Joshi Spotlight- AJW Wrestlemarinepiad ’95

Unfortunately, this one’s kind of all over the place on Hasegawayoshi’s channel. You practically have to search for them match-by-match. Here’s the main event!

WRESTLEMARINEPIAD ’95:
(18.11.1995)

-And now we reach the 1995 Wrestlemarinepiad! This one feels quite a bit bigger than the last one (which was mostly Rookie vs. Veteran, with a big tag match on top), but now that we’re out of the Interpromotional Era by a bit, it feels a bit “diminished” compared in importance. This was kind of a shame, and a harsh result of that era spoiling the fans with fantastic “Dream Matches” on every single show. And also, Wrestling Queendom was now the big yearly show instead.

TL; DR- Why Should I Watch This?: Actually, this is more of an “okay” show than a GREAT one, but it’s got one of the best brawls ever between LCO, some “WTF?” one-offs like Hokuto wrestling in a mask, and the Sakie Hasegawa “Blizzard Yuki” push, too.

Read moreJoshi Spotlight- AJW Wrestlemarinepiad ’95

Joshi Spotlight- Wrestlemarinepiad ’94

AJW WRESTLEMARINEPIAD ’94:
(09.10.1994)

-Another year, another Wrestlemarinepiad! I think there’s one more of these on YouTube, and then I’ll never have to type that damn word again! OK, I found a few scattered other matches for a final FINAL Spotlight, as well.

This show’s a little underwhelming compared to past ones in terms of the card, as the REAL event, “Big Egg Wrestling Universe”, comes about a month later, and is an enormous deal with a ton of top-tier matches. So this one has way more of an “In Your House” feel, albeit with a big-time Main Event. The Interpromotional Era is still going strong, but there’s less of that this time around (four matches in total; one that matters), as AJW holds the Main Event for itself.

TL; DR- Why Should I Watch This?: It’s a pretty interesting look at people moving up slowly through the ranks. Also, the main event is a must-see classic.

Read moreJoshi Spotlight- Wrestlemarinepiad ’94

Joshi Spotlight- St. Battle Final (Part Two)

AJW ST. BATTLE FINAL
(09.12.1993):

Part One

And we’re back! The previous part had six matches on it, while this one, of equal length, only features four. But HOLY CRAP are they incredible.

TL;DR- Why Should I Watch This?: Because it’s got an even shot at being the greatest wrestling show of all time. Six matches break **** for me, and I’m pickier than any of the other Joshi fans on here, I think. It also culminates the stories of the 1992-93 stretch of Interpromotional Matches, especially the Hokuto/Kandori feud and the AJW/JWP Tag feud!

I actually split this with the final three matches being along, because HOLY SHIT this is probably the best ending to a card any show has ever had.

Read moreJoshi Spotlight- St. Battle Final (Part Two)

Joshi Spotlight- AJW Wrestlemarinepiad ’93 (Part Two)

AJW WRESTLEMARINEPIAD ’93:
(09.10.1993)

And we’re back! I cut this review in half since it was going to be an insane length, so here’s the last three matches. We last left off with a few multi-person matches, and Reggie Bennett making her AJW debut in a tag bout where she scored the winning fall over Suzuka “JTTS” Minami. And Kyoko Inoue scored a roll-up to defeat JWP’s Devil Masami in a big upset!

Part One

Read moreJoshi Spotlight- AJW Wrestlemarinepiad ’93 (Part Two)

Joshi Spotlight- Wrestlemarinepiad ’92

WRESTLEMARINEPIAD ’92:
(25.04.1992)

And we’re back to another Wrestlemarinepiad! Unfortunately, nobody can seem to find 1991’s show, but it looks pretty good. Bull Nakano fought Monster Ripper (Rhonda Sing/Bertha Faye) in the main event after teaming up against Aja Kong & Bison Kimura in a Steel Cage match, Kyoko Inoue & Toshiyo Yamada took on Akira Hokuto & Manami Toyota, and more. I’ll see if that ever turns up.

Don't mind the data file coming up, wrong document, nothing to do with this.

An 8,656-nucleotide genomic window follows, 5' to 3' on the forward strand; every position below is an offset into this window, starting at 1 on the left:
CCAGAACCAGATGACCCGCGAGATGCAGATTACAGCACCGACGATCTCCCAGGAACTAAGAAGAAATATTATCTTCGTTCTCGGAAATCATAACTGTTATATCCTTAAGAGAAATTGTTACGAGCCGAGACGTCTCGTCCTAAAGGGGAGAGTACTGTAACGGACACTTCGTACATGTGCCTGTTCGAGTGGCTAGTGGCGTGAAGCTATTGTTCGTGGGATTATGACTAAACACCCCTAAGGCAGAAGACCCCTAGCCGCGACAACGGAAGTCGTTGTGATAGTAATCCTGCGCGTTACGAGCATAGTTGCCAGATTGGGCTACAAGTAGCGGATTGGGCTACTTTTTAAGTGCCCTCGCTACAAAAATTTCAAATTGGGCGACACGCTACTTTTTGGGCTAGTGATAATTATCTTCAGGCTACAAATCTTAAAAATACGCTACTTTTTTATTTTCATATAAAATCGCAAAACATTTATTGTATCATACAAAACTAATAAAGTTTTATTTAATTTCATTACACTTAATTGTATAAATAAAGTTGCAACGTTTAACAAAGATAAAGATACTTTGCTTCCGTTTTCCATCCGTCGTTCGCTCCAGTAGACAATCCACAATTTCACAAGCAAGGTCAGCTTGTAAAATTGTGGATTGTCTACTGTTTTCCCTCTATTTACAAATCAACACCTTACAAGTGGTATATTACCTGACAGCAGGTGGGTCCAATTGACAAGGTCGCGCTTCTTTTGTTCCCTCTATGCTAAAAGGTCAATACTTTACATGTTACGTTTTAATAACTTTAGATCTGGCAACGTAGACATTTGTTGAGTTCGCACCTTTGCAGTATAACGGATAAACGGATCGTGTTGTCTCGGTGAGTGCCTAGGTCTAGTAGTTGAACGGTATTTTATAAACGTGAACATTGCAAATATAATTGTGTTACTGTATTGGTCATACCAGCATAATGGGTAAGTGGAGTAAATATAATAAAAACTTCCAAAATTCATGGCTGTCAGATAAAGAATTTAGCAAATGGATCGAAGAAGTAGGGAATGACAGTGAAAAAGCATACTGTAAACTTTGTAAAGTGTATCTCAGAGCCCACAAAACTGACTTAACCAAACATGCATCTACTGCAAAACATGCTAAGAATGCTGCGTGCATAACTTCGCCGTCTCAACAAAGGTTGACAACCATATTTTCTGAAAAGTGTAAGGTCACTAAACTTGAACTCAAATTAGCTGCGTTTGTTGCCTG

“TL;DR- Why Should I Watch It?”- This show features the Toyota/Inoue match that Dave Meltzer rated “*****+++”, which may in fact be the first time he broke the ***** scale- not a New Japan or NXT bout. And IT’S NOT BULLSHIT! The rest of the worked matches are at least good.

Read moreJoshi Spotlight- Wrestlemarinepiad ’92

Joshi Spotlight- The ’90s Promotions

Image result for jwp joshi

JWP had its own video game! Check out terrifying Command Bolshoi!

With AJW’s history out of the way, I can fill in the blanks with some stuff about their rivals of the 1990s! The most important two to any of AJW’s storylines were JWP and LLPW, though you saw some FMW crossover. The late ’90s brought out GAEA Japan as a chief competitor, and more came from that. For the most part, JWP was “AJW Lite”, while LLPW had a different, more mat-based “feel”. FMW had a much smaller division made up of a handful of wrestlers, usually acting in a single women’s match on a card full of men. Joshi avoided “Wacky Japanese Splinter Promotion Madness” for the most part until disillusionment over AJW management would shatter the industry after 1995, with every former AJW Main Eventer you can think of (Chigusa, Aja, Kyoko, Jaguar, even Mayumi) forming their own company (with beer! And HOOKERS!). This splintering led to a huge reduction in the once-huge Joshi fandom, and they went from filling arenas with 15,000+ fans routinely, to getting 1,000+ if they’re lucky.

I stuck with the ’90s stuff because otherwise this would be MUCH too long, and because I know jack squat about Joshi in the 2000s, so the whole article would be a mess of guesswork and possibly-false conclusions. And I don’t think Scott could take the humiliation of a poorly-researched article about women’s wrestling appearing on his blog.

Read moreJoshi Spotlight- The ’90s Promotions

Joshi Spotlight- The History of AJW

THE HISTORY OF ALL JAPAN WOMEN’S PRO WRESTLING (AJW):
Existence: 1968-2005

With enough reviews posted, and a better understanding of joshi, I figured I would post a full history of the top company in the genre.